18-731   Network Security

Location: Africa

Units: 12

Semester Offered: Fall, Spring

Course description

Some of today's most damaging attacks on computer systems involve the exploitation of network infrastructure, either as the target of attack or as a vehicle to advance attacks on end systems. This course provides an in-depth study of network attack techniques and methods to defend against them.
The course will cover topics spanning six broad themes:
  • Infrastructure topics such as firewalls, network intrusion detection, secure routing protocols, and recent advances such as software-defined networking
  • Network attacks such as denial of service (DoS) and distributed denial-of-service (DDoS) attacks, worm, and virus propagation
  • Analysis and inference topics such as network forensics and attack economics
  • User-related topics such as authentication, anonymity, and censorship resilience
  • New technologies related to next-generation networks
  • Cellular and wireless networks

Learning objectives

The goal of this course is to provide learners with an advanced understanding of network security from both theoretical and practical perspectives. By the end of this course, students will be able to:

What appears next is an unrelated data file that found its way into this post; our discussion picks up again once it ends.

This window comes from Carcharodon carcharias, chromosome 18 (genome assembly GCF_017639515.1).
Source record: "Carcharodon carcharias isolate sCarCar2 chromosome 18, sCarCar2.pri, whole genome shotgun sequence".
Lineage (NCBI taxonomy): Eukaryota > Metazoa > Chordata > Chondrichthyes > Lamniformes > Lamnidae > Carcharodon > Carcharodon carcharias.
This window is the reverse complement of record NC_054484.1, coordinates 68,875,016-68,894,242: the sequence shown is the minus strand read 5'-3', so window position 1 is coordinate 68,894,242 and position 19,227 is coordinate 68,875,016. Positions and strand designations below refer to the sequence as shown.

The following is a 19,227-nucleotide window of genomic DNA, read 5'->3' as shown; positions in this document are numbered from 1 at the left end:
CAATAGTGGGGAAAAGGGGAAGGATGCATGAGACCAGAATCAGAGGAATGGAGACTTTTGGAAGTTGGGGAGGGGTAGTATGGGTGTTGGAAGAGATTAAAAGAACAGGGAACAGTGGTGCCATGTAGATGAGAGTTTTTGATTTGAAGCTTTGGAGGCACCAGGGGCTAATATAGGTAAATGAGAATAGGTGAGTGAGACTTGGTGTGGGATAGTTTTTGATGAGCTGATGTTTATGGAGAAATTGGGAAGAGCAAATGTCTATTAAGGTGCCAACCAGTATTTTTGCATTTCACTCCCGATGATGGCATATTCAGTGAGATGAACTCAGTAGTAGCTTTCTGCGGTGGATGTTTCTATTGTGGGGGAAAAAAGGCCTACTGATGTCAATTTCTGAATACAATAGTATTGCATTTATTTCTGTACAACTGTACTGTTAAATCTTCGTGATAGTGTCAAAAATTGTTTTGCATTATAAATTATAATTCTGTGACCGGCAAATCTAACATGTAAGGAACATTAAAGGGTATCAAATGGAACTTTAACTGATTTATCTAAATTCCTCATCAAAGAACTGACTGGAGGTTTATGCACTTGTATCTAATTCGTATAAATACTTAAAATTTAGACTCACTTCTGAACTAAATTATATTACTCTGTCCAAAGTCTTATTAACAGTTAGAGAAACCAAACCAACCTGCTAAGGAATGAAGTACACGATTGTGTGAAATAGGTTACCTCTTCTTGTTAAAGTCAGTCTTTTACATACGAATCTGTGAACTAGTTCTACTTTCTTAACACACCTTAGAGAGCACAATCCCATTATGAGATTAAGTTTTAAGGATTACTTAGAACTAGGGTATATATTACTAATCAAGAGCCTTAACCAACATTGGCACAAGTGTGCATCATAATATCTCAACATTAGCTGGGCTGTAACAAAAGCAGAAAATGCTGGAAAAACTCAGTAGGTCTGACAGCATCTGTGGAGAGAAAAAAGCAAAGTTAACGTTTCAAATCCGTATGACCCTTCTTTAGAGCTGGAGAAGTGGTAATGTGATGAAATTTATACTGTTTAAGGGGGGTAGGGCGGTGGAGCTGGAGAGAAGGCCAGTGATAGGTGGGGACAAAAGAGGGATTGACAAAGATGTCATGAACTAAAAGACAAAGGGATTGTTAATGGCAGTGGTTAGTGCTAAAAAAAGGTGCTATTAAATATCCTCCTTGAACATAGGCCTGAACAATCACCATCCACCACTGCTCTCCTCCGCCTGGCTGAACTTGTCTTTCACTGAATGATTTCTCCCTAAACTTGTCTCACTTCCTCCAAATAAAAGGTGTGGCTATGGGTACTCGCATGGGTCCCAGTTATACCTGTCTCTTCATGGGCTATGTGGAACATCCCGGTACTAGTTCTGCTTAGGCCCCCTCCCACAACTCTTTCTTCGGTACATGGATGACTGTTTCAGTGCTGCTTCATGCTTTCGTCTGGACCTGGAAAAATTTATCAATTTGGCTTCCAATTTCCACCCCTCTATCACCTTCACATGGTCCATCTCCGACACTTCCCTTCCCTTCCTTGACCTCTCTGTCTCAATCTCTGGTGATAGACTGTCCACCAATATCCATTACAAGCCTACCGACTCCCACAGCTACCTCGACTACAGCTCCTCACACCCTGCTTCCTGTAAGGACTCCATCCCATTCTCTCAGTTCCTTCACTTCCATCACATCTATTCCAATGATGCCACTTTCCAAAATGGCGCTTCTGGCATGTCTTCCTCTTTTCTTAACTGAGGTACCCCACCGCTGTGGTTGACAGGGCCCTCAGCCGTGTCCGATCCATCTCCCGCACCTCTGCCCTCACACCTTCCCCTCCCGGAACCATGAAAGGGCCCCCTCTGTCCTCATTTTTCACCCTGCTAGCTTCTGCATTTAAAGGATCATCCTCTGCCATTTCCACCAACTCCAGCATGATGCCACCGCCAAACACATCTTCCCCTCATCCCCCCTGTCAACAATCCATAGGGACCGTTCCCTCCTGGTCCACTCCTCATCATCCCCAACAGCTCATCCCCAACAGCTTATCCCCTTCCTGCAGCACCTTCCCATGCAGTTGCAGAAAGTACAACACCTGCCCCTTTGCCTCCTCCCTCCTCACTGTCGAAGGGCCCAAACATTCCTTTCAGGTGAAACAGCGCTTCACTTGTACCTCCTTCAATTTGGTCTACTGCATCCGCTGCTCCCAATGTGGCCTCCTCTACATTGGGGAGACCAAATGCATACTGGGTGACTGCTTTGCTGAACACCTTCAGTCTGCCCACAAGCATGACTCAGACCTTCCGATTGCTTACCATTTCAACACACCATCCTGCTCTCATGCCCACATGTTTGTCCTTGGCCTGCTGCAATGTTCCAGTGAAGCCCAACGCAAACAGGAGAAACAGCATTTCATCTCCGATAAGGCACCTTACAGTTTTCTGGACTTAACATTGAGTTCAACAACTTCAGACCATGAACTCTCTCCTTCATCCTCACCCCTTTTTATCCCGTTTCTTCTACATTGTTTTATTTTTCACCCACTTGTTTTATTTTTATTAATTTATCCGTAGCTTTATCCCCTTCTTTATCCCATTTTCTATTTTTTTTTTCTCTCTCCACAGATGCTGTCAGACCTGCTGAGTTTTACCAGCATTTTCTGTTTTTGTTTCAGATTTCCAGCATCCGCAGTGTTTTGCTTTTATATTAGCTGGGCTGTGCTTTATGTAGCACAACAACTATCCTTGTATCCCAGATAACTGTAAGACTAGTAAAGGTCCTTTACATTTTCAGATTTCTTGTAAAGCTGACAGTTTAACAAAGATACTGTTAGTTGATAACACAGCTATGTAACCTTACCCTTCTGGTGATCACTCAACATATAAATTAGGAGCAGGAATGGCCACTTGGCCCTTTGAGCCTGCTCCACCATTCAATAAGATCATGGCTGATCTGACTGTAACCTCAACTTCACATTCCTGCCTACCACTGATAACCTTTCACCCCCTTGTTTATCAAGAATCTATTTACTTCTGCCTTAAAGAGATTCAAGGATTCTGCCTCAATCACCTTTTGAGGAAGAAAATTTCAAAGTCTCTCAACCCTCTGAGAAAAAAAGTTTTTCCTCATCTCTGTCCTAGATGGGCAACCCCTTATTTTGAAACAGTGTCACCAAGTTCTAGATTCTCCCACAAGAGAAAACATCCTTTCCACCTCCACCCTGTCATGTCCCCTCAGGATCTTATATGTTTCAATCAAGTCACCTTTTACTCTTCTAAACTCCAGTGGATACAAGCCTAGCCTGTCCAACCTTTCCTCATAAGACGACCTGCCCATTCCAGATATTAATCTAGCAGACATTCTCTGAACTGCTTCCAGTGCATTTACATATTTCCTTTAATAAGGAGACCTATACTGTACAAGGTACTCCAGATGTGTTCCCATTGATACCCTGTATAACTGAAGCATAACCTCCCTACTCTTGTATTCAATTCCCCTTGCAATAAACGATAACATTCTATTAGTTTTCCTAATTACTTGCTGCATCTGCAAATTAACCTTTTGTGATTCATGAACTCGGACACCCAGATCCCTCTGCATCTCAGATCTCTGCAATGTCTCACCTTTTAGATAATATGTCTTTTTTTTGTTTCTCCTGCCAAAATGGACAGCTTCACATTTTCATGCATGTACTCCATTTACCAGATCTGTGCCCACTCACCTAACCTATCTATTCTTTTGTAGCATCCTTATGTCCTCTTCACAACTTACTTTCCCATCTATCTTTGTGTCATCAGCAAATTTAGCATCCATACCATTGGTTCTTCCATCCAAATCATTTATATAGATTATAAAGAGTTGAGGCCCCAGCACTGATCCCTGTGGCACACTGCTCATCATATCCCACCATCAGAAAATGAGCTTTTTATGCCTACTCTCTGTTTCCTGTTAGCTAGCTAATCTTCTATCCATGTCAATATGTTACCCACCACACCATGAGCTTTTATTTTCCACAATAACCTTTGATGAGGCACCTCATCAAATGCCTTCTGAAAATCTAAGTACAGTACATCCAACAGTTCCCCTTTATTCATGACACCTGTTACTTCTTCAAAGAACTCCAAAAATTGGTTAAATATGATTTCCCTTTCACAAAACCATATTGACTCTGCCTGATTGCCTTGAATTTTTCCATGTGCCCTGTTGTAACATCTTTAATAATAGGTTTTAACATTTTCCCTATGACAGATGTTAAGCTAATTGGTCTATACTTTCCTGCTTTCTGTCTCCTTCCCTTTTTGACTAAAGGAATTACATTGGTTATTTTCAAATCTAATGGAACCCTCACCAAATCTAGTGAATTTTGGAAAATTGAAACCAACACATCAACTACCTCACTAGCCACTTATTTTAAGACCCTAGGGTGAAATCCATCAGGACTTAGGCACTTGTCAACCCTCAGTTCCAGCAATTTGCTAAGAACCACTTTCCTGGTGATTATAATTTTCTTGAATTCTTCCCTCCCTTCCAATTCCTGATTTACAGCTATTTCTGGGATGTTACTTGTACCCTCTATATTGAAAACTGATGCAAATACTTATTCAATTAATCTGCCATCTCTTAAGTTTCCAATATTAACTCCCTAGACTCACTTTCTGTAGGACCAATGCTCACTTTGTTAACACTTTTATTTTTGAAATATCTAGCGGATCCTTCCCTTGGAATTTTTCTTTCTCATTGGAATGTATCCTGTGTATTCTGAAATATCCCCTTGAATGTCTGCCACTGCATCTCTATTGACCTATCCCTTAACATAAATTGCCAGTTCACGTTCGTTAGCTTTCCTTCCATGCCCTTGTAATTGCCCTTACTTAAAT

• Explain common network attacks and identify the possible defense mechanisms for each attack
  • Explain the concept of network intrusion systems (NIDS) and network intrusion prevention systems (NIPS)
  • Explain concepts related to Firewalls and VPN, and common network protection mechanisms
  • Configure both stateless and stateful ACL as well as DMZ firewalls on Cisco routers
  • Explain the concept of applied cryptography including, symmetric cryptography and asymmetric cryptography, and cryptographic data integrity algorithms
  • Outline the requirements and mechanisms for securing different layers of the network system. Identify the possible threats at each network layer and implement appropriate protection mechanisms
  • Configure IPsec, SSL, and TLS on Cisco routers for real-time communication security
  • Explain the requirements of network security management including testing, the policy as well as roles and responsibilities


Technical and intellectual skills in:

  • Address issues associated with the security of the network
  • Assess different network threats and vulnerabilities and describe suitable countermeasures
  • Perform basic network and network application penetration testing
  • Assessing protocol designs and implementations for threats and vulnerabilities

Content details

  • Introduction to network security: What is network security, traditional information security vs. modern-day information security, components of network security, additional concepts in network security
  • Overview of networking and security basics: Layering, packet vs. circuit switching, layer 2 basics, basics of routing protocols, approaches to security, cryptography basics
  • Layer 2 security: Types of VLANs, the role of VLANs in a network, trunking, configuring VLANS on switches, Spanning Tree Protocol (STP), Spanning Tree Algorithm, BPDU in STP, STP 5-step decision sequence, BPDU attacks, spanning tree manipulation attacks, CAM table overflow attacks